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Ill-advised? Privatising Vizag steel plant 'wouldn't resolve' PSU's high input costs

Counterview Desk 

The National Alliance of People’s Movements (NAPM), even as expressing solidarity with the workers of the public sector undertaking (PSU) Visakhapatnam Steel Plant (VSP), has said that the Government of India is putting “PSUs on sale” in order to give prominence to “corporate profits over national interest and people’s livelihoods.”
In a statement, NAPM, demanding withdrawal of the Union government’s decision to “privatize” the VSP, said, the decision to disinvest the top PSU, whose aggregate assets are worth over Rs 2 lakh crore, would have “brutal ramifications” to over directly or indirectly 1 lakh workers dependent on it.

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National Alliance of People’s Movements (NAPM) stands in solidarity with the employees and workers of Rashtriya Ispat Nigam Ltd (RINL), commonly known as Visakhapatnam Steel Plant (VSP) in their ongoing protests against the Central Government’s corporate-friendly decision to privatise the plant, misleadingly termed ‘disinvestment’. Over the past few weeks, the struggle has received wide-spread support from all sections of society in Visakhapatnam and across Andhra Pradesh including from trade unions, government employees, democratic groups, intellectuals and some political parties.
Spread over 22,000 acres of land, VSP has aggregate assets worth over Rs 2 lakh crore. The plant employs 15,000 permanent and 20,000 contractual workers. Additionally, it employs 65,000 people indirectly, thus providing livelihood to over one lakh people. The recent decision of the Union Cabinet, which approved in principle 100% disinvestment in RINL, will have brutal ramifications over the 1 lakh workers. In effect, this means selling off to private players the nation’s first shore-based integrated steel plant, established after significant struggle and sacrifice of the people.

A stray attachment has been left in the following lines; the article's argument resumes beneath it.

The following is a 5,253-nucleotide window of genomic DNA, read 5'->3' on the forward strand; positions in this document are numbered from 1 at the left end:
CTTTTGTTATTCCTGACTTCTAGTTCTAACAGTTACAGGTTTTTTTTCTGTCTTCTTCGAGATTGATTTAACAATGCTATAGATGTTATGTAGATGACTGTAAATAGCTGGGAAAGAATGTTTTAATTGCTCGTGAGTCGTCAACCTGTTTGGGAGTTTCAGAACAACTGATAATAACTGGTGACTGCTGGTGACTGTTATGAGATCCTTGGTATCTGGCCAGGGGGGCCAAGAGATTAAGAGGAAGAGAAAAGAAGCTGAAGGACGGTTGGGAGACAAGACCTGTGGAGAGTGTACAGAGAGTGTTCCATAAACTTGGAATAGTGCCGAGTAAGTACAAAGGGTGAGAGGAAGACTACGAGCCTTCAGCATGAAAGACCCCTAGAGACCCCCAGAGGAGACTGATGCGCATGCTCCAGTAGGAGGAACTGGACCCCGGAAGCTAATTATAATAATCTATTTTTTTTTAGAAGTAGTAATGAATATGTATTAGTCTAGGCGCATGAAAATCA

Almost 5 decades back, in 1977, the steel plant was established during the time of the then Prime Minister Indira Gandhi, after prolonged struggle and agitations. Back then, the slogan “Visakha ukku-Andhrula hakku” (Vizag Steel is Andhra's right) resonated as workers, intellectuals, freedom fighters demanded the establishment of the plant. The intense struggle during the 60s saw 32 deaths, including many due to brutal police firings. These deaths, as well as the 44 villages evacuated to allow for the plant, are sacrifices the people made in the building of a strategic asset for the nation.
While the reasons invoked for privatizing VSP are the losses it incurs, it is worth noting that the Central Government has barely invested in the steel plant, even though it has a 100% stake in it. In the decades since its establishment and particularly, post 90s, neo-liberal state policy has only increased the production costs of the plant.